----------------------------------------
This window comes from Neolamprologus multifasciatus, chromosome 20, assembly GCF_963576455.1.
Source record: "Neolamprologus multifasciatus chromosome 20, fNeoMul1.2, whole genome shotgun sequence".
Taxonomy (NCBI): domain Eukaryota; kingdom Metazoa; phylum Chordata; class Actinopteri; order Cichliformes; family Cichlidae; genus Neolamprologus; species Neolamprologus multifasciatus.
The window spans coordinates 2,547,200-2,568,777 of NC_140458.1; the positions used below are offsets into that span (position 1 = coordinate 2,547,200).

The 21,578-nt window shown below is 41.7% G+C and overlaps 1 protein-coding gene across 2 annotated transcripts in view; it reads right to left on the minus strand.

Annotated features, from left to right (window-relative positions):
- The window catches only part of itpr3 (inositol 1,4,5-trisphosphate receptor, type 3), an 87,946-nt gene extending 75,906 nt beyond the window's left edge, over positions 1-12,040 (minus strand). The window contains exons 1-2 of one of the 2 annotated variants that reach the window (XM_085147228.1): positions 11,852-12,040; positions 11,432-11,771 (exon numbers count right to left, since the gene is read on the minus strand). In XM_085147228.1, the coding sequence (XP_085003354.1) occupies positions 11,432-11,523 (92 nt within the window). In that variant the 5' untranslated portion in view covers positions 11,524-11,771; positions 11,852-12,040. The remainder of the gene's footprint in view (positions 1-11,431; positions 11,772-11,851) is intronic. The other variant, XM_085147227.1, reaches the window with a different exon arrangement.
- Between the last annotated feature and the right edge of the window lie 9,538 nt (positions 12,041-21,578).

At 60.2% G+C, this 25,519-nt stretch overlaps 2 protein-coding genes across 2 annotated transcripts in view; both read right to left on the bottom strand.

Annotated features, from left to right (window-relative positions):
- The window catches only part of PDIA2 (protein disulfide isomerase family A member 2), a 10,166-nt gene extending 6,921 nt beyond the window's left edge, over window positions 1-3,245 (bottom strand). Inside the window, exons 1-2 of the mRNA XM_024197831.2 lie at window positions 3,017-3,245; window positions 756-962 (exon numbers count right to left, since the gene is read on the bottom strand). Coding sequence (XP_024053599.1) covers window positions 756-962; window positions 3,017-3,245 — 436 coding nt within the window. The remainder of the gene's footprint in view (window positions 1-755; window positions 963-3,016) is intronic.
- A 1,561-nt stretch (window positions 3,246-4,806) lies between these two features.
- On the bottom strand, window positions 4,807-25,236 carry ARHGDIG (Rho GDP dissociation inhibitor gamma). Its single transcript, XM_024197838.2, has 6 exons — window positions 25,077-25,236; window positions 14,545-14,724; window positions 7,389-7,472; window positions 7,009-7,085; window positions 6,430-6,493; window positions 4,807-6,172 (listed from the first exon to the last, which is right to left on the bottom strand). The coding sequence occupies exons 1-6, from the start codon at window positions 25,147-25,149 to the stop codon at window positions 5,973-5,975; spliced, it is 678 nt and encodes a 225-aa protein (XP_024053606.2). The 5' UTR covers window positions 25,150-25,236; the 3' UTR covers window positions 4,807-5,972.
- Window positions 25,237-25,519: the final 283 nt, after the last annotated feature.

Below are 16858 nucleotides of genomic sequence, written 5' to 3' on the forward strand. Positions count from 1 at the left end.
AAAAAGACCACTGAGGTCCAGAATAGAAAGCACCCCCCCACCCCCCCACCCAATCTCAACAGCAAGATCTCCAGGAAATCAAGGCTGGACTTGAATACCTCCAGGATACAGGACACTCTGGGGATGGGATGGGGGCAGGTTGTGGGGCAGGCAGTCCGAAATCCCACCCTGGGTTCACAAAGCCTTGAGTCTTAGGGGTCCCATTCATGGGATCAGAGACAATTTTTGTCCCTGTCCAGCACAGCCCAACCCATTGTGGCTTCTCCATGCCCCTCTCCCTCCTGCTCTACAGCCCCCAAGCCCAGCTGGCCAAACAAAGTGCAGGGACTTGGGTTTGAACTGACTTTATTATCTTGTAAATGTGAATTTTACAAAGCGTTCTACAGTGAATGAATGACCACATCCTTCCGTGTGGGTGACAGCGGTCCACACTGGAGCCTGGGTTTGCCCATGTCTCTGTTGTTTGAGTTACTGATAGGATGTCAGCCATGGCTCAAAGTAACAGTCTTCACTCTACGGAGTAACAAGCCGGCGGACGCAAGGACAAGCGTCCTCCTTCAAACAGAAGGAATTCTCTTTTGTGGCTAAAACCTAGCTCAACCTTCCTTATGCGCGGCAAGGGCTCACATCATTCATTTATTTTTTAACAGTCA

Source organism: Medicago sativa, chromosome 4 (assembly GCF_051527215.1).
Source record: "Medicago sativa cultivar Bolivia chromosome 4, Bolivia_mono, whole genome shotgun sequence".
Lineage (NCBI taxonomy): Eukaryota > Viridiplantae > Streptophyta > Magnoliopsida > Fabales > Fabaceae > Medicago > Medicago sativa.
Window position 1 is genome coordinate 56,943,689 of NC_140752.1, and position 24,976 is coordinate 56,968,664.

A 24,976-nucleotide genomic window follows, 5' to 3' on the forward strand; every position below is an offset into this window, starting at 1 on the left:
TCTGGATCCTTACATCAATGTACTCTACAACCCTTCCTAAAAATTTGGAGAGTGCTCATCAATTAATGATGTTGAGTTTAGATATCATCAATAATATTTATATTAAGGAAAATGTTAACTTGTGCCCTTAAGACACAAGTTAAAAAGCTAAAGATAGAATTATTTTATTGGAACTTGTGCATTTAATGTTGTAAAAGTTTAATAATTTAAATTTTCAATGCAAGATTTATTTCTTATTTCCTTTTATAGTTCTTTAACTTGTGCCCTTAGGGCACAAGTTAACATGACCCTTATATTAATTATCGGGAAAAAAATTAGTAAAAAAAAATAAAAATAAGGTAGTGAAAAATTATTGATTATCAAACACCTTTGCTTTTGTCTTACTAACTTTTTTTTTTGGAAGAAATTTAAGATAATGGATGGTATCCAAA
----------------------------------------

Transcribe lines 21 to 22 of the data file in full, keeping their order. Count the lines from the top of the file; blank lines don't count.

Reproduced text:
A 24,976-nucleotide genomic window follows, 5' to 3' on the forward strand; every position below is an offset into this window, starting at 1 on the left:
TCTGGATCCTTACATCAATGTACTCTACAACCCTTCCTAAAAATTTGGAGAGTGCTCATCAATTAATGATGTTGAGTTTAGATATCATCAATAATATTTATATTAAGGAAAATGTTAACTTGTGCCCTTAAGACACAAGTTAAAAAGCTAAAGATAGAATTATTTTATTGGAACTTGTGCATTTAATGTTGTAAAAGTTTAATAATTTAAATTTTCAATGCAAGATTTATTTCTTATTTCCTTTTATAGTTCTTTAACTTGTGCCCTTAGGGCACAAGTTAACATGACCCTTATATTAATTATCGGGAAAAAAATTAGTAAAAAAAAATAAAAATAAGGTAGTGAAAAATTATTGATTATCAAACACCTTTGCTTTTGTCTTACTAACTTTTTTTTTTGGAAGAAATTTAAGATAATGGATGGTATCCAAA